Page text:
Sewerage system in hong kong

THE SITUATION

 In Hong Kong, separate systems are provided for the collection and disposal of stormwater and sewage.

Over the past thirty years, the population in Hong Kong has increased significantly and the commercial and industrial activities have also grown dramatically. This has led to an increase in water consumption and a consequential increase in the quantity of wastewater to be handled. Today, our community generates 2 million tonnes of wastewater daily which requires proper collection, treatment and disposal.

In Hong Kong, sewers have been installed incrementally over the past century as development has progressed.

In 1971, a consultancy was commissioned “to investigate the state of the waters of Hong Kong and to recommend a programme of improvement works”. The recommendations of this study have since formed the blue print for the sewage treatment and disposal strategy which is to fully utilize the natural assimilative capacity of the sea. In the past, this strategy together with ad hoc additions to the sewerage system had been successful in mitigating serious deterioration of most of Hong Kong’s waters.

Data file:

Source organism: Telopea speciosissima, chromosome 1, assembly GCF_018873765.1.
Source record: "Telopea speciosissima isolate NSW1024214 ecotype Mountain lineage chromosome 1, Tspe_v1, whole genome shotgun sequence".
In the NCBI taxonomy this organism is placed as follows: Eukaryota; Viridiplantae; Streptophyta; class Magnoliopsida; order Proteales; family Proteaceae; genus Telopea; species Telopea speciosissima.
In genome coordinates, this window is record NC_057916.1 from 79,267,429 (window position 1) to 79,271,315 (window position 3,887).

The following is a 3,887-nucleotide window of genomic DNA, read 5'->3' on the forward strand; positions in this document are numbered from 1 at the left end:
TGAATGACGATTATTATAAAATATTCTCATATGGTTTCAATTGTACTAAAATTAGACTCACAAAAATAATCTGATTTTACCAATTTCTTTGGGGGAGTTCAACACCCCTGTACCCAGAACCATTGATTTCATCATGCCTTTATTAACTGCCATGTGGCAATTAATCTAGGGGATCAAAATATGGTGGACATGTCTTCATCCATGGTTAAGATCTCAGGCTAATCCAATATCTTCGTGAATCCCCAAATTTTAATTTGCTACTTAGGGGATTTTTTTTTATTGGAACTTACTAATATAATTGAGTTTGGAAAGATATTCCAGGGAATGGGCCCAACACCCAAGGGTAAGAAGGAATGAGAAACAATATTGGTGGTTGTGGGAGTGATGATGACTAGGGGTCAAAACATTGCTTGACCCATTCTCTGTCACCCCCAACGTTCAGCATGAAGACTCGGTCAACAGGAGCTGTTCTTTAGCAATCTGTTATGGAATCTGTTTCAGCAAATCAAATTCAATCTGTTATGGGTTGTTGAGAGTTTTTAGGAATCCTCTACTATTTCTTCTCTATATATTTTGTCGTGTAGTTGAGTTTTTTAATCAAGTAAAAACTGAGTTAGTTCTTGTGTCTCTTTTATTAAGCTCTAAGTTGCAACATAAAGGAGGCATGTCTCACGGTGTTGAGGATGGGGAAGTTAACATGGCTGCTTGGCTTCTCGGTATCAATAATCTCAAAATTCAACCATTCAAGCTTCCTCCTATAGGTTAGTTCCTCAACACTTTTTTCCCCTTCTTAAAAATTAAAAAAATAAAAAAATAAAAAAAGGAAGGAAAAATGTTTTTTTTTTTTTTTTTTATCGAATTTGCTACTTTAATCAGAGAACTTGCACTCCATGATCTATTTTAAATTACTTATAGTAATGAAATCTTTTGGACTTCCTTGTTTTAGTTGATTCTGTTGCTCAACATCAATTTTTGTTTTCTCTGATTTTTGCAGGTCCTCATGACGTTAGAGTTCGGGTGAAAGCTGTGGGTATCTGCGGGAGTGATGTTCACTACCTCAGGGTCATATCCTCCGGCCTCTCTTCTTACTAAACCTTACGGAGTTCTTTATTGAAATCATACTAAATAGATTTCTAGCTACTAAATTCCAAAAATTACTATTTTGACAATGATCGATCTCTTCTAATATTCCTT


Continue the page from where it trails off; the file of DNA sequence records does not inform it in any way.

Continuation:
However, in the 1980′s, it was recognised that these sewerage arrangements were not adequate to contain the increasing threat of pollution. The White Paper “Pollution in Hong Kong – A Time to Act” of 1989 assessed the adequacy of current programmes and outlined a comprehensive plan to tackle pollution. This was complemented by the control of wastewater discharges through the Water Pollution Control Ordinance. A new sewage strategy has then been formulated and the following actions are now in hand to reduce the water pollution problem

  1. Continued implementation of “existing schemes” which have been in the public works programme and which are compatible with other proposed new measures to satisfy new water quality standards. Examples are new and improved sewage treatment and disposal facilities in the North West Kowloon, Tsuen Wan/Kwai Chung and the North West New Territories.
  2. In order to identify specific sewerage problems in various districts of Hong Kong and to propose improvements to the sewerage system, a series of “Sewerage Master Plans” (SMP) have been or are being prepared. As resources permit, the recommendations of SMP will be implemented in a prioritised manner which will greatly improve the effectiveness of the sewerage system.
  3. To improve the arrangements for sewage disposal, a “Strategic Sewage Disposal Scheme (SSDS)” combining elements of land based sewage treatment with the natural self-purification capacity of the ocean has been endorsed. It

consists of a deep tunnel system to collect all sewage in the most densely populated urban areas and to convey it to one of the two centralised sewage treatment plants (at Stonecutters Island and Mount Davis) for treatment.

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